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The Peak Expert: Glassware

All you need to know about some of the world's most exquisite drinking vessels.

While there is no right or wrong way to drink your wine, whisky or any other spirit of your choice, there are scientifically proven ways and appropriate tools to enhance the experience. The proper glassware, especially those delicate crystal ones crafted by skilled artisans, helps develop and deliver the aroma and flavours of your liquid ambrosia.

Glassmaking dates back to at least 3,600 BC in Mesopotamia. Scholars believe the ability to create glass resulted from experiments with a mixture of silica and sand or ground quartz pebbles. Glass blowing, introduced some time in the first century, revolutionised glassmaking with techniques and tools still used today. The next big breakthrough in glassmaking came in 1674 when George Ravenscroft, an English glassmaker, developed lead glass and produced it on an industrial scale.

Lead glass is more commonly known as crystal glass, where the calcium component in regular glass is replaced with lead oxide. This not only raises the refraction index, resulting in more brilliance and clarity, but also makes the glass easier to work with, allowing the material to be spun thinner without compromising durability. Lead, however, had the nasty habit of poisoning people, so crystal glasses now use barium or zinc instead.

(Related: Singapore’s soon-to-be largest wine club, 67 Pall Mall, is now accepting memberships)

 

What’s in a glass

Whether for wine or for spirits, glasses come in many different shapes and sizes, the form of each provides a most technical function to the assessment of its intended beverage. As a basic reference, a typical glass has four main parts: Brim, Body, Stem, and Foot. For any type of glassware, each part carry unique qualities that help enhance the drinking experience.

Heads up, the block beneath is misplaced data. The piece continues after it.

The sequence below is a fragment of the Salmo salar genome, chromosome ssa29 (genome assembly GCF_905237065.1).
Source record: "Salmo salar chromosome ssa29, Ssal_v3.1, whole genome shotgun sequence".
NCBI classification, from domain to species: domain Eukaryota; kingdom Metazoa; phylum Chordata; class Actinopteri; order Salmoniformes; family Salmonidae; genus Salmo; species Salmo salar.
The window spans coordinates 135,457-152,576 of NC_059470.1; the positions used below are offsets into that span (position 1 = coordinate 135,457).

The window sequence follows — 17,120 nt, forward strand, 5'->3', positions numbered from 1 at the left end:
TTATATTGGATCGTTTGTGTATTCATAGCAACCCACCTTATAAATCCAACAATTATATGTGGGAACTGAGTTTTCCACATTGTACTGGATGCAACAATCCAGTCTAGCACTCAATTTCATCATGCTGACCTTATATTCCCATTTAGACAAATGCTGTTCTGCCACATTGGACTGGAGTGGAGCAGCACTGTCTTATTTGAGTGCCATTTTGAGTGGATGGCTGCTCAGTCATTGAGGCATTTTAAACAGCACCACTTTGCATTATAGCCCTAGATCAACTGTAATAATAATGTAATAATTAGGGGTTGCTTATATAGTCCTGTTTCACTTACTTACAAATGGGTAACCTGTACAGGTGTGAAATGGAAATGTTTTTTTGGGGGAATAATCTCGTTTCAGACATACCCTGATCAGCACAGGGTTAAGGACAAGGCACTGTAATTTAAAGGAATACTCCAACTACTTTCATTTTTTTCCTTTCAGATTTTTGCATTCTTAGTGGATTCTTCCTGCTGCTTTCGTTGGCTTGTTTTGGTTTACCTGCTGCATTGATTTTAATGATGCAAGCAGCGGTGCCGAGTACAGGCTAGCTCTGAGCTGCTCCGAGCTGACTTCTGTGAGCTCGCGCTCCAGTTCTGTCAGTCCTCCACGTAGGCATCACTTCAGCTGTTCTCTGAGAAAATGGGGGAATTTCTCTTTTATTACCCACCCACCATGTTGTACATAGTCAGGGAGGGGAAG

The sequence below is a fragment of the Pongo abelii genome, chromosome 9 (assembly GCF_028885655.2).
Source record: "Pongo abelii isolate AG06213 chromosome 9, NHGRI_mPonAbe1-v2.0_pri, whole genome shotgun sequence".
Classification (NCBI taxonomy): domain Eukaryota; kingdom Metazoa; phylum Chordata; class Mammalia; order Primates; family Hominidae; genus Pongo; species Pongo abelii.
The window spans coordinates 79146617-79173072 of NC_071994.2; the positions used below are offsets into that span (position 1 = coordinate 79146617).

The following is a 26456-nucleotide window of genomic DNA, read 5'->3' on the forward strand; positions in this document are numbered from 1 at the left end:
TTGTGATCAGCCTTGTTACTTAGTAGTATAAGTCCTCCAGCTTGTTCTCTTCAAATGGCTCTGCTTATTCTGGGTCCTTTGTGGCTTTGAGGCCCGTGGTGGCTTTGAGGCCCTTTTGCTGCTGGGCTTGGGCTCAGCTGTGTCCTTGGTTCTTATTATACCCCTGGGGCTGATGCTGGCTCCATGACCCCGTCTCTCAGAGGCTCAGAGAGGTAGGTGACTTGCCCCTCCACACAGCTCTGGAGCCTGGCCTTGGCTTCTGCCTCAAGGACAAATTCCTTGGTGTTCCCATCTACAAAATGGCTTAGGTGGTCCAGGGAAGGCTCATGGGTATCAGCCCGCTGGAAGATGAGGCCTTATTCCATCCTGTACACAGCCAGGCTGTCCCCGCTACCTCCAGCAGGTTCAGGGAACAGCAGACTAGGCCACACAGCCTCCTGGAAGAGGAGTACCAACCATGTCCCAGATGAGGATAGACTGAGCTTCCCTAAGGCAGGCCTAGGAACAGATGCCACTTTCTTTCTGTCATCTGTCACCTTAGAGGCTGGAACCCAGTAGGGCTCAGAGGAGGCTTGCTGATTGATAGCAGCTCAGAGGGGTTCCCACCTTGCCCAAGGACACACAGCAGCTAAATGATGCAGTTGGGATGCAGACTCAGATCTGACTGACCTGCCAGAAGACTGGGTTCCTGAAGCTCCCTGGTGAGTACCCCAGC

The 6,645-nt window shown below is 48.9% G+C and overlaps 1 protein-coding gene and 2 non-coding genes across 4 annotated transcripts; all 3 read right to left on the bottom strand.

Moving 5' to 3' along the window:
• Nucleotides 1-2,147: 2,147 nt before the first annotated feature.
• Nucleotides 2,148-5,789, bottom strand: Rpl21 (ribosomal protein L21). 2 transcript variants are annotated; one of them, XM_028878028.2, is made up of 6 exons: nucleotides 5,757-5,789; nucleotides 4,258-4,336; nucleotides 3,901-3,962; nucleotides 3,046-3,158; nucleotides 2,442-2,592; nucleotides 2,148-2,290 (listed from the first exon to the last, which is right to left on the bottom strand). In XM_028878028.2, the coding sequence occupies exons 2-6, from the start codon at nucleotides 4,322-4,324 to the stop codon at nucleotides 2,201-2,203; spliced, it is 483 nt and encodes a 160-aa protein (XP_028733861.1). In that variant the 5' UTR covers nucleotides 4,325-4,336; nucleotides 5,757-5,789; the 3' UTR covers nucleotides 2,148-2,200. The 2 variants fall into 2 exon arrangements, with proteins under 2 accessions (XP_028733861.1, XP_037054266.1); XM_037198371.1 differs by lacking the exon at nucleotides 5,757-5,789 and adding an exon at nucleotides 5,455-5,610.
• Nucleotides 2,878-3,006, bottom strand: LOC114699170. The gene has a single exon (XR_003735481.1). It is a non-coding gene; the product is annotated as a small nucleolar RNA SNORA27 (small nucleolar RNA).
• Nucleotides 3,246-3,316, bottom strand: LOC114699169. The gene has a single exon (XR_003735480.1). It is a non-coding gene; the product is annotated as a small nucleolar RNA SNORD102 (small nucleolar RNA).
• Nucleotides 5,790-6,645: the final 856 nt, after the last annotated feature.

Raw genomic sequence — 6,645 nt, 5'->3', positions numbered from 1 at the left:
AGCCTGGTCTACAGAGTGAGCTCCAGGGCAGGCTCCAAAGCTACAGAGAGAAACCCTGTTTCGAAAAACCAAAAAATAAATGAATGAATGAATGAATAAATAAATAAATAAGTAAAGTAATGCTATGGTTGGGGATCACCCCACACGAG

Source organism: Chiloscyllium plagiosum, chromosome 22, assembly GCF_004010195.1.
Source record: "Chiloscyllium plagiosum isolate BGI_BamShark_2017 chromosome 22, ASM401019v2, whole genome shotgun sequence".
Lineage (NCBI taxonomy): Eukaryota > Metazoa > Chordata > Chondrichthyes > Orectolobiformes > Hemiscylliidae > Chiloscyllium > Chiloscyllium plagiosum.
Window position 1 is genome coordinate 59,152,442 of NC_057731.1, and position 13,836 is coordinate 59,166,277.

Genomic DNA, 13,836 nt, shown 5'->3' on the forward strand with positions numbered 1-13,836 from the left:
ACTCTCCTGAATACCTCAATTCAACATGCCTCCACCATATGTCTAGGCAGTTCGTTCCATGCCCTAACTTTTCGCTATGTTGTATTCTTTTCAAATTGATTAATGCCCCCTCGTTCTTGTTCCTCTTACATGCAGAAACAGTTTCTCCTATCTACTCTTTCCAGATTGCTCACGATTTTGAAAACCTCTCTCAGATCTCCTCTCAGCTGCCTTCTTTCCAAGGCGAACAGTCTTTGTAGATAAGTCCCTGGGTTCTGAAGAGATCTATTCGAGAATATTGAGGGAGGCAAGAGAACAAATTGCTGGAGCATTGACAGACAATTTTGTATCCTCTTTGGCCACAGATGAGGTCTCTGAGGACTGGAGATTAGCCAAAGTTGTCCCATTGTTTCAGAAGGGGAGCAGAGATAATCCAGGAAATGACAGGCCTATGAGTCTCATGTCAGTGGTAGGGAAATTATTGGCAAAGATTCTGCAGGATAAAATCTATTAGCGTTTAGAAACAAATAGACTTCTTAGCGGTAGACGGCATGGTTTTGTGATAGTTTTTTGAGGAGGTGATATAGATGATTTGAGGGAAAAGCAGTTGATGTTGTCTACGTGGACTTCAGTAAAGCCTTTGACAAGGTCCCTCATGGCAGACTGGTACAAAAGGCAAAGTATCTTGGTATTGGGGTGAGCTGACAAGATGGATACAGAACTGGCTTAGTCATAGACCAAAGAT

Wine glasses

parts of a wine glass

While there are now glass manufacturers who produce varietal-specific wine glasses, a universal wine glass follows a standard form and functionality. For such a vessel, clarity is of utmost importance as it allows oenophiles to assess a wine’s colour, translucency and marks of quality.

Body: This should consist of a large bottom bowl that gives room for the vino to breathe and a top that subtly curves inwards towards the rim. This allows the bouquet to be optimally bundled. The lowest portion of the bowl should form a slight, outwardly curved V-shape to help “push up” the wine – especially when it is served in a small tasting portion – so that it reaches a larger surface area of the glass to release its fragrance.

Brim: The circumference of the brim should be big enough for your entire nose to enter the glass. A good brim allows the wine to flow onto your palate without you having to move your entire head backwards. A thin rim is also essential to let the wine flow easily onto the tongue.

Stem: Stems should be long and thin enough to be comfortably held in the hand, aiding the ease of swirling the glass to aerate the wine. Stemless wine tumblers might make for fuss-free drinking, but they encourage fingerprints on the bowl of the body.

Foot: This provides stability and needs to be in proportion to the length of the stem and wideness of the bowl. To give it proper balance in the hand, the foot should carry a certain heft in proportion to the weight of the glass.